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Turkish Exchange Coinzo Shuts Down Following President’s Crackdown

2 mins
Updated by Ryan Boltman
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In Brief

  • Turkish crypto exchange Coinzo announced on Oct 11, 2021 that is ceasing operations.
  • Users have six months to withdraw assets, during which the website will be open.
  • Coinzo reportedly trades close to 500 million lira in daily trading volume.
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Following Turkish president Recep Tayyip Erdoğan’s declaration of “war” against crypto, one of the biggest exchanges in Turkey, Coinzo will soon be closing its doors.

Coinzo, one of the largest crypto exchanges in Turkey by daily trading volume, follows Thodex and Vebitcoin, announcing its shutdown on Monday, 11 Oct 2021. There was no reason provided. Users will be allowed to log in on Coinzo’s website for the next six months to withdraw Turkish Lira and cryptocurrencies. Withdrawals in Turkish Lira can only be made to a bank account with the name as the Coinzo account from which it is being transferred.

To regulate or not to regulate

It is unfortunate that yet another exchange in Turkey has had to close its doors, amidst what appears to be a lack of clarity in how the government views cryptocurrency and its associated regulatory challenges. In April this year, the central bank announced a ban on cryptocurrency payments. In July, the deputy minister of treasury and finance, suggested that countries that ban cryptocurrencies are those with democracy problems, implying that Turkey would not want to have that label by banning cryptocurrency completely. Then, in Sep 2021, the president of Turkey, Recep Tayyip Erdoğan, announced that Turkey is “at war” with cryptocurrency, even though a draft law was in the works to regulate cryptocurrency.

Customers’ assets secure, says Coinzo

Adoption of crypto grew in Turkey, due to the devaluing of the Turkish lira, and general uncertainty in the financial sector.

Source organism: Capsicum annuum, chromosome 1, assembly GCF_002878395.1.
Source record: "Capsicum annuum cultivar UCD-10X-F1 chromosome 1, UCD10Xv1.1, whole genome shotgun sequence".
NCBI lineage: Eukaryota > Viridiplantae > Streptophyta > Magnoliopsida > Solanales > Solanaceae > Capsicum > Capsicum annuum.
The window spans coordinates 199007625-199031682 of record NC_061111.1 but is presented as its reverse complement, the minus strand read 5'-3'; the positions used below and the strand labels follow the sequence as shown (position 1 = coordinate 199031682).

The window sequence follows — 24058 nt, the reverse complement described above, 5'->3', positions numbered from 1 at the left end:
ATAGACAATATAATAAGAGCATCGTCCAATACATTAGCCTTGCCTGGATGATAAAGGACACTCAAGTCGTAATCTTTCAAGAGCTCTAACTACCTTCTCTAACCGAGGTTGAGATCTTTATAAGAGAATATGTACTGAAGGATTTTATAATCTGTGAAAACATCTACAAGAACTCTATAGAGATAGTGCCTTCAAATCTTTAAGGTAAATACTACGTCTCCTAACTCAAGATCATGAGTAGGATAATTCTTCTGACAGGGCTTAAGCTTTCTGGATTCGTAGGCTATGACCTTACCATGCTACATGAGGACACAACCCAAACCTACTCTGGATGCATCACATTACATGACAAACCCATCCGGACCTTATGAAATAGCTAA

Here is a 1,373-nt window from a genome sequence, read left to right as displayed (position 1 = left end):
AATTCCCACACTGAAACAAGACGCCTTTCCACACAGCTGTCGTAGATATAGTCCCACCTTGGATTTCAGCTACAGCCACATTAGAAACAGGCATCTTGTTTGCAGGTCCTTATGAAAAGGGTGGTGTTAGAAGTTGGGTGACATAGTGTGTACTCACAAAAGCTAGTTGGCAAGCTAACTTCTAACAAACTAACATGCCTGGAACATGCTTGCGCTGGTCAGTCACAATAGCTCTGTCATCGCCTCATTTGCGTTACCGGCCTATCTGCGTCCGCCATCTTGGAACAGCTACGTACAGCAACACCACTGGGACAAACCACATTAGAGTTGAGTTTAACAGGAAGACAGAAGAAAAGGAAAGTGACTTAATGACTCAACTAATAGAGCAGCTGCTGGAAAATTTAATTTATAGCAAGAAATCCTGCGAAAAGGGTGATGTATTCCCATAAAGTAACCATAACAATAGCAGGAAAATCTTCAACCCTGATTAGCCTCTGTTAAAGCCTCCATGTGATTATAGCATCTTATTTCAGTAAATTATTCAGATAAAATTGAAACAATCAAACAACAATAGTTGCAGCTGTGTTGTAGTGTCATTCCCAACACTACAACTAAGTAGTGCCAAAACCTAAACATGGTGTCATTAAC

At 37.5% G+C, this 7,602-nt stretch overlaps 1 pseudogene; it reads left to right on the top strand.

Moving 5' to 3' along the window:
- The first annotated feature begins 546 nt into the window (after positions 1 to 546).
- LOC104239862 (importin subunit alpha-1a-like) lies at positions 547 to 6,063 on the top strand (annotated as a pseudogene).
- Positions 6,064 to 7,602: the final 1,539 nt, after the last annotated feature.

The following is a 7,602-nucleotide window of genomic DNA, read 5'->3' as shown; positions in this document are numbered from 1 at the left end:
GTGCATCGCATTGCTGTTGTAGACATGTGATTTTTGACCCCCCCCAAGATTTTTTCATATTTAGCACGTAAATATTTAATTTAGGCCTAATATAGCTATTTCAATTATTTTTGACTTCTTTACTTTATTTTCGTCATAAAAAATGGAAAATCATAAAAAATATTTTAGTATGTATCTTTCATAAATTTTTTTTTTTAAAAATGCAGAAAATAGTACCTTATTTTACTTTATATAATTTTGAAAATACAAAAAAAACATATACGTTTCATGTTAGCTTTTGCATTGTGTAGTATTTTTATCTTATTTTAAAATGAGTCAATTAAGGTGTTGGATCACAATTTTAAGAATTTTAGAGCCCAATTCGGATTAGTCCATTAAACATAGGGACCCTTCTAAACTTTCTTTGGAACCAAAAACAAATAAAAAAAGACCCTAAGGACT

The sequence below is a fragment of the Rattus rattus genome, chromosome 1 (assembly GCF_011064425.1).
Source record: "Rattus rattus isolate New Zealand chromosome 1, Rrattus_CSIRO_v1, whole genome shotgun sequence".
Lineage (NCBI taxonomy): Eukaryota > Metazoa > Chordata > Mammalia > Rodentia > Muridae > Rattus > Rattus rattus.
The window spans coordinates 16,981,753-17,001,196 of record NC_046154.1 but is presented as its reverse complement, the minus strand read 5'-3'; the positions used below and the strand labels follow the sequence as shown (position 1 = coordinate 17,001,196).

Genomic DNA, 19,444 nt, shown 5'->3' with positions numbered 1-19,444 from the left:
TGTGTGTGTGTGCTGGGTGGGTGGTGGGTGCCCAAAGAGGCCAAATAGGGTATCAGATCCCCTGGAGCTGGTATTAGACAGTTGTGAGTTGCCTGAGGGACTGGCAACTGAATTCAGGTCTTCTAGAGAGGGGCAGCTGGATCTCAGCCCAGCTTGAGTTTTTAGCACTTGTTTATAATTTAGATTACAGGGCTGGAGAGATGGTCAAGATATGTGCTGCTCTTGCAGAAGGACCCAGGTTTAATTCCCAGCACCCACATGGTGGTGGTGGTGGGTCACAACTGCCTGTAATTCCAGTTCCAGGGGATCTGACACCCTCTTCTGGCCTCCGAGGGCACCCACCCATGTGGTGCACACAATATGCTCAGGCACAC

Thodex and Vebitcoin, two other exchanges, closed earlier this year. In the Thodex incident, many users filed complaints against the exchange, after the exchange went offline, and funds could not be withdrawn. The owner fled the country, reportedly taking $2B of assets from the exchange. Sixty-two people were arrested in connection with fraudulent activity. In the Vebitcoin shutdown, the reason for the shutdown was described as “financial strain,” and the Turkish government reported four arrests.

Coinzo has assured all who have holdings that all crypto assets are safe and that they have suspended trading pairs with the Coinzo token (CNZ), and the Turkish lira, protecting users from being at disadvantage following the lira’s fluctuations after the announcement. The company will not charge crypto asset holders who withdraw their holdings into a bank account. The company has also provided instructions on how to withdraw their assets for deposit into another crypto wallet.

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David Thomas
David Thomas graduated from the University of Kwa-Zulu Natal in Durban, South Africa, with an Honors degree in electronic engineering. He worked as an engineer for eight years, developing software for industrial processes at South African automation specialist Autotronix (Pty) Ltd., mining control systems for AngloGold Ashanti, and consumer products at Inhep Digital Security, a domestic security company wholly owned by Swedish conglomerate Assa Abloy. He has experience writing software in C,...
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